Webinar - Raman spectroscopy: a valuable tool for battery research
TEESMAT WEBINAR SERIES
3 FEBRUARY 2022, 15:00-16:00 CET
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TEESMAT project organises a series of webinars with the Service Providers presenting the characterization techniques and user cases.
The fIfth webinar, titled ‘Raman spectroscopy: a valuable tool for battery research‘, will be presented by the expert Georgia Kastrinaki from the Centre for Research and Technology-Hellas – CERTH.
After a brief introduction of the TEESMAT project framework, the webinar will focus on the Raman spectroscopy characterization technique available at the Centre and Research Technology Hellas, which can be applied for energy related material analysis.
Raman Spectroscopy (T16) can be used as complementary tool for material analysis at the Solid Electrolyte Interface and Cathode Electrolyte Interface at the microstructural level. The technique can provide ex situ/post mortem as well as operando analysis capability. The comparison of fresh and aged energy storage structure analysis provides insight into the ageing mechanisms during cycling; on the one hand on chemical composition level by alteration of the molecular bonds and on the other hand on the microstructure of the electrodes by mapping analysis through chemical images based on the active and conductive material interfaces.
An overview of the technique along with a theoretical explanation of its ground principle will be given by an expert. This will be discussed with respect to applications as well as practical limitations through battery case study presentations.
Raman spectroscopy characterization technique
Raman spectroscopy is a non-destructive optical technique that can provide chemical and structural information of many materials. Within the TEESMAT project it is employed for the characterization of battery electrode materials (e.g. carbonaceous matter, metal oxides, polymers, etc). The technique follows the interaction of monochromatic light (a laser beam) with a sample providing a spectrum characteristic of the specific vibrations of the molecules that are present in the sample. Coupled to a confocal microscope, high spatial resolution and high sensitivity can be achieved, allowing the study of phase changes and identification of intermediate species in reactions during in-situ and operando measurements.
In addition, Raman mapping and imaging enables the study of the distribution of materials e.g. on electrode surfaces, or across cross-sections, providing valuable information on the phases involved in charge/discharge cycles and their spatial distribution at the microscale. The resulting data can be quantified, by various metrics such as fraction estimates and domain size (e.g. particle) statistics to understand battery behaviour and develop ways to improve its efficiency.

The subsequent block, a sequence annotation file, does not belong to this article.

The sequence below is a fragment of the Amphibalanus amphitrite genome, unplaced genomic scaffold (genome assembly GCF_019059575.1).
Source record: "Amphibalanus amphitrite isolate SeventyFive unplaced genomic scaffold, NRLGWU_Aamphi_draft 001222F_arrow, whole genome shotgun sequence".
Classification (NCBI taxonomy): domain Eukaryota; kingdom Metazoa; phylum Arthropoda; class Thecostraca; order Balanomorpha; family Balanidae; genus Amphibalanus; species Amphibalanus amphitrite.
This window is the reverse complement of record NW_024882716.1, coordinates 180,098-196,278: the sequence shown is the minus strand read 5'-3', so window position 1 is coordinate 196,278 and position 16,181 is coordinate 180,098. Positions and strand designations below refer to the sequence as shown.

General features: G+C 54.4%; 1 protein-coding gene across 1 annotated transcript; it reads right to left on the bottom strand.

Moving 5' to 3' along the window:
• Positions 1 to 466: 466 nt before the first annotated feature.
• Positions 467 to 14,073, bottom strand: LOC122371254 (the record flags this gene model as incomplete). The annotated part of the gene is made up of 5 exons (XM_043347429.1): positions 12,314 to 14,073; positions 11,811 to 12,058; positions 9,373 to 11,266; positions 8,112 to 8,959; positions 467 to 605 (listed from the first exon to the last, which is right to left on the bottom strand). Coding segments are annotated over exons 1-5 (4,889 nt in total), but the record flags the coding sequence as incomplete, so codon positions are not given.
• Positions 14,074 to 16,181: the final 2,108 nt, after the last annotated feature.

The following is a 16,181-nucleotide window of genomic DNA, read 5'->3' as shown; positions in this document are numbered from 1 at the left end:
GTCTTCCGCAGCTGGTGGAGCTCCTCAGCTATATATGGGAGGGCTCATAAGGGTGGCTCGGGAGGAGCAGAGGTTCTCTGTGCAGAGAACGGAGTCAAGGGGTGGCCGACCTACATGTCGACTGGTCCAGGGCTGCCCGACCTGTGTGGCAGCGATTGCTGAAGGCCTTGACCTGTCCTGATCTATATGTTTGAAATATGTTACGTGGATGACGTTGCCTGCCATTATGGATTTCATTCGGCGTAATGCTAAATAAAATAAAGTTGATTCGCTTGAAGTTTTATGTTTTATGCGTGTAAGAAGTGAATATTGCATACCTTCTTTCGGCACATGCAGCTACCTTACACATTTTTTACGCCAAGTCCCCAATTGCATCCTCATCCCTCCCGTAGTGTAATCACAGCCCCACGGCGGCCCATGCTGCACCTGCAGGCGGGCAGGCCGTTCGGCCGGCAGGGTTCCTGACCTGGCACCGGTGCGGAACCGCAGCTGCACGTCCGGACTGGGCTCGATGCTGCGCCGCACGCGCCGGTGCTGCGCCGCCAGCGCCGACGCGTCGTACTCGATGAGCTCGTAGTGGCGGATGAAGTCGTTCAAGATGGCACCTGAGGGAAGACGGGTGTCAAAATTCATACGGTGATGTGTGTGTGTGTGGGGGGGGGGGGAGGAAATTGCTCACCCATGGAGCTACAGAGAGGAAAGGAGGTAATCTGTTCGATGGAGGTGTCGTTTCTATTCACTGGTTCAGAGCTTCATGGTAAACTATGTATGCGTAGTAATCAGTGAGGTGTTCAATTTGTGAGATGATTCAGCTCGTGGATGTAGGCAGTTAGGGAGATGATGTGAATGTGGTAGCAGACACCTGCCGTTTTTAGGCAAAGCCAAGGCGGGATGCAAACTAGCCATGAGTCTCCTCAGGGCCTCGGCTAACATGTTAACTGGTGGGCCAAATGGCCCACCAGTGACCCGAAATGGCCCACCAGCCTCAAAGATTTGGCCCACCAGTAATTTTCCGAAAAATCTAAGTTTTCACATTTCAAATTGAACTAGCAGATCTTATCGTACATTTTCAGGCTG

Dr Georgia Kastrinaki is a Physicist with a PhD in Mech. Engineering and a MSc in Material Science. She is an Affiliate Researcher at CERTH, with 15 year experience in material synthesis and characterization for energy, environmental and toxicological applications. She has been involved in the synthesis and evaluation of next generation Li-ion materials for electric vehicle application and is familiar with a variety of tools for on-line ex-situ material characterization. She has participated in more than 10 EU and national research projects related to green mobility and energy production and is the author of more than 25 publications in peer-reviewed scientific journals.
Date & Time: 03 February 2022, 15:00-16:00 CET
Registration: Participation is open to all interested parties, please register on this page.
Energy is one of the keystones of prosperity in the European Union. Access to advanced characterisation solutions enables industry to apply a knowledge-based approach, which is essential to accelerate innovation and reduce the cost of technologies.
Battery energy storage plays a major role in the ongoing transition to a decarbonised and clean energy system. The development of a competitive battery value chain in Europe is one of the top priorities of the European Commission.
TEESMAT – the Open Innovation Test Bed for Electrochemical Energy Storage Materials – brings a comprehensive response to the critical bottlenecks faced by EU stakeholders in the field of electrochemical energy storage materials. It leverages EU know-how & expertise from 11 countries and facilitates access to physical facilities, usable data, and industrially relevant services based on novel characterisation solutions.
The main impact of TEESMAT lays in setting up & implementing a financially sustainable Open Innovation Test Bed whose techniques and services address diverse problems faced in the development of clean, safe, high-performance battery solution.
TEESMAT is an EU project that has received funding from the H2020, under Grant Agreement n 814106 (H2020-NMBP-TO-IND-2018).